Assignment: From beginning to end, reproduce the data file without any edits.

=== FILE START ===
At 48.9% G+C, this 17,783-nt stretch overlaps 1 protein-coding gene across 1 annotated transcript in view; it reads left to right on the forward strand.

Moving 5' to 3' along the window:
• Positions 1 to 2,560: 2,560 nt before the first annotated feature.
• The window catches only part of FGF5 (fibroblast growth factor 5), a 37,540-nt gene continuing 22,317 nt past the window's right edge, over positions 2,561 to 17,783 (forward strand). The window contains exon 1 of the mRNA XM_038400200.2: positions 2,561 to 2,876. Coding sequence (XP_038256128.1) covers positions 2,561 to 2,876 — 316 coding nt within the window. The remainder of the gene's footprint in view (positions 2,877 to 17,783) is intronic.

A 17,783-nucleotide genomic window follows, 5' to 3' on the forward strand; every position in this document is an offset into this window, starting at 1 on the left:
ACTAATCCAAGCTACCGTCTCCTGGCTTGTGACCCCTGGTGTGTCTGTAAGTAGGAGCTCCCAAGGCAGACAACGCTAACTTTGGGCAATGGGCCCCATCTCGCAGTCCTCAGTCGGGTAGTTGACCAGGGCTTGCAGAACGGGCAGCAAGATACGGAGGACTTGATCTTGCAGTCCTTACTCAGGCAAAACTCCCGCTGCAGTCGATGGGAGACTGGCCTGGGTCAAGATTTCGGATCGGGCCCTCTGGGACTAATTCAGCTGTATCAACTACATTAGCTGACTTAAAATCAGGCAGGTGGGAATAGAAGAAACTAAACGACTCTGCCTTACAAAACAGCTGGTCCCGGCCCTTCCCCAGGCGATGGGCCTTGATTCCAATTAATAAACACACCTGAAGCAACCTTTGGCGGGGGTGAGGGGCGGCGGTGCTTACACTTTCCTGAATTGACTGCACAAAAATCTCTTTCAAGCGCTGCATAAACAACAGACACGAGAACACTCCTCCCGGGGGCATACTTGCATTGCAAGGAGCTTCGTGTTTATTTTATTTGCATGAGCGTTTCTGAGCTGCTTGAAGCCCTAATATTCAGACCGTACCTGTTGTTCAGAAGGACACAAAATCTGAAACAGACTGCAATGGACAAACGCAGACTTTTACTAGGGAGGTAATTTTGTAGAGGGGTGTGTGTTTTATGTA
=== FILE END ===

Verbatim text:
At 48.9% G+C, this 17,783-nt stretch overlaps 1 protein-coding gene across 1 annotated transcript in view; it reads left to right on the forward strand.

Moving 5' to 3' along the window:
• Positions 1 to 2,560: 2,560 nt before the first annotated feature.
• The window catches only part of FGF5 (fibroblast growth factor 5), a 37,540-nt gene continuing 22,317 nt past the window's right edge, over positions 2,561 to 17,783 (forward strand). The window contains exon 1 of the mRNA XM_038400200.2: positions 2,561 to 2,876. Coding sequence (XP_038256128.1) covers positions 2,561 to 2,876 — 316 coding nt within the window. The remainder of the gene's footprint in view (positions 2,877 to 17,783) is intronic.

A 17,783-nucleotide genomic window follows, 5' to 3' on the forward strand; every position in this document is an offset into this window, starting at 1 on the left:
ACTAATCCAAGCTACCGTCTCCTGGCTTGTGACCCCTGGTGTGTCTGTAAGTAGGAGCTCCCAAGGCAGACAACGCTAACTTTGGGCAATGGGCCCCATCTCGCAGTCCTCAGTCGGGTAGTTGACCAGGGCTTGCAGAACGGGCAGCAAGATACGGAGGACTTGATCTTGCAGTCCTTACTCAGGCAAAACTCCCGCTGCAGTCGATGGGAGACTGGCCTGGGTCAAGATTTCGGATCGGGCCCTCTGGGACTAATTCAGCTGTATCAACTACATTAGCTGACTTAAAATCAGGCAGGTGGGAATAGAAGAAACTAAACGACTCTGCCTTACAAAACAGCTGGTCCCGGCCCTTCCCCAGGCGATGGGCCTTGATTCCAATTAATAAACACACCTGAAGCAACCTTTGGCGGGGGTGAGGGGCGGCGGTGCTTACACTTTCCTGAATTGACTGCACAAAAATCTCTTTCAAGCGCTGCATAAACAACAGACACGAGAACACTCCTCCCGGGGGCATACTTGCATTGCAAGGAGCTTCGTGTTTATTTTATTTGCATGAGCGTTTCTGAGCTGCTTGAAGCCCTAATATTCAGACCGTACCTGTTGTTCAGAAGGACACAAAATCTGAAACAGACTGCAATGGACAAACGCAGACTTTTACTAGGGAGGTAATTTTGTAGAGGGGTGTGTGTTTTATGTA